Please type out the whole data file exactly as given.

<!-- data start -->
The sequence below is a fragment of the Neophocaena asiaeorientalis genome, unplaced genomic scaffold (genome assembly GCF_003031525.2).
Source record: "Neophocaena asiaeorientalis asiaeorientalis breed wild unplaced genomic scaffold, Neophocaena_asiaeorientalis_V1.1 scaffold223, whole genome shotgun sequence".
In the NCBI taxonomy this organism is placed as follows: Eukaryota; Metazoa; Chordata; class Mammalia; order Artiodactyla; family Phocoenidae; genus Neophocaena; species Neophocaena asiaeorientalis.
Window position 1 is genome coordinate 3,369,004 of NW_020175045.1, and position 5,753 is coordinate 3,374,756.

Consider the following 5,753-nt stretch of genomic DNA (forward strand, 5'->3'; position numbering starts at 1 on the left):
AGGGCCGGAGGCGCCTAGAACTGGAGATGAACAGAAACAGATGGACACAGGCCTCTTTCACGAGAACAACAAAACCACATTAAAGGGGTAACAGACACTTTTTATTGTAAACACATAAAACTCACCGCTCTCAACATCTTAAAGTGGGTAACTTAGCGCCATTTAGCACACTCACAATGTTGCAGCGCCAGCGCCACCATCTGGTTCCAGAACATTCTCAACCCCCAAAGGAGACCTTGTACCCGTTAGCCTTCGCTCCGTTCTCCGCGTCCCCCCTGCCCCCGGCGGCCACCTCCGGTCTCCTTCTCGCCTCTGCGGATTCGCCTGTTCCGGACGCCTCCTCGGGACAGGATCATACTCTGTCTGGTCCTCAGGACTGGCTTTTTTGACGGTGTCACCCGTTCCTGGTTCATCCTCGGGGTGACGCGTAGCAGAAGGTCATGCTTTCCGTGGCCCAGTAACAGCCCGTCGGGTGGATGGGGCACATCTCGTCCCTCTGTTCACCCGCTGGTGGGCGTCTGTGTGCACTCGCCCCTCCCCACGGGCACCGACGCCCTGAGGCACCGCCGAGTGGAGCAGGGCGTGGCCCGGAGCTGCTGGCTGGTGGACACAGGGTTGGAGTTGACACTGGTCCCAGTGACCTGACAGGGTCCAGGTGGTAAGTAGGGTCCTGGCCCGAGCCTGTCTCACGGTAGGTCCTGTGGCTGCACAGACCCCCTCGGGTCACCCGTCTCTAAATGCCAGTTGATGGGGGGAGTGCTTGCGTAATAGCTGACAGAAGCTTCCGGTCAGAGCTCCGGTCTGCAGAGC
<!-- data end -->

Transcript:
The sequence below is a fragment of the Neophocaena asiaeorientalis genome, unplaced genomic scaffold (genome assembly GCF_003031525.2).
Source record: "Neophocaena asiaeorientalis asiaeorientalis breed wild unplaced genomic scaffold, Neophocaena_asiaeorientalis_V1.1 scaffold223, whole genome shotgun sequence".
In the NCBI taxonomy this organism is placed as follows: Eukaryota; Metazoa; Chordata; class Mammalia; order Artiodactyla; family Phocoenidae; genus Neophocaena; species Neophocaena asiaeorientalis.
Window position 1 is genome coordinate 3,369,004 of NW_020175045.1, and position 5,753 is coordinate 3,374,756.

Consider the following 5,753-nt stretch of genomic DNA (forward strand, 5'->3'; position numbering starts at 1 on the left):
AGGGCCGGAGGCGCCTAGAACTGGAGATGAACAGAAACAGATGGACACAGGCCTCTTTCACGAGAACAACAAAACCACATTAAAGGGGTAACAGACACTTTTTATTGTAAACACATAAAACTCACCGCTCTCAACATCTTAAAGTGGGTAACTTAGCGCCATTTAGCACACTCACAATGTTGCAGCGCCAGCGCCACCATCTGGTTCCAGAACATTCTCAACCCCCAAAGGAGACCTTGTACCCGTTAGCCTTCGCTCCGTTCTCCGCGTCCCCCCTGCCCCCGGCGGCCACCTCCGGTCTCCTTCTCGCCTCTGCGGATTCGCCTGTTCCGGACGCCTCCTCGGGACAGGATCATACTCTGTCTGGTCCTCAGGACTGGCTTTTTTGACGGTGTCACCCGTTCCTGGTTCATCCTCGGGGTGACGCGTAGCAGAAGGTCATGCTTTCCGTGGCCCAGTAACAGCCCGTCGGGTGGATGGGGCACATCTCGTCCCTCTGTTCACCCGCTGGTGGGCGTCTGTGTGCACTCGCCCCTCCCCACGGGCACCGACGCCCTGAGGCACCGCCGAGTGGAGCAGGGCGTGGCCCGGAGCTGCTGGCTGGTGGACACAGGGTTGGAGTTGACACTGGTCCCAGTGACCTGACAGGGTCCAGGTGGTAAGTAGGGTCCTGGCCCGAGCCTGTCTCACGGTAGGTCCTGTGGCTGCACAGACCCCCTCGGGTCACCCGTCTCTAAATGCCAGTTGATGGGGGGAGTGCTTGCGTAATAGCTGACAGAAGCTTCCGGTCAGAGCTCCGGTCTGCAGAGC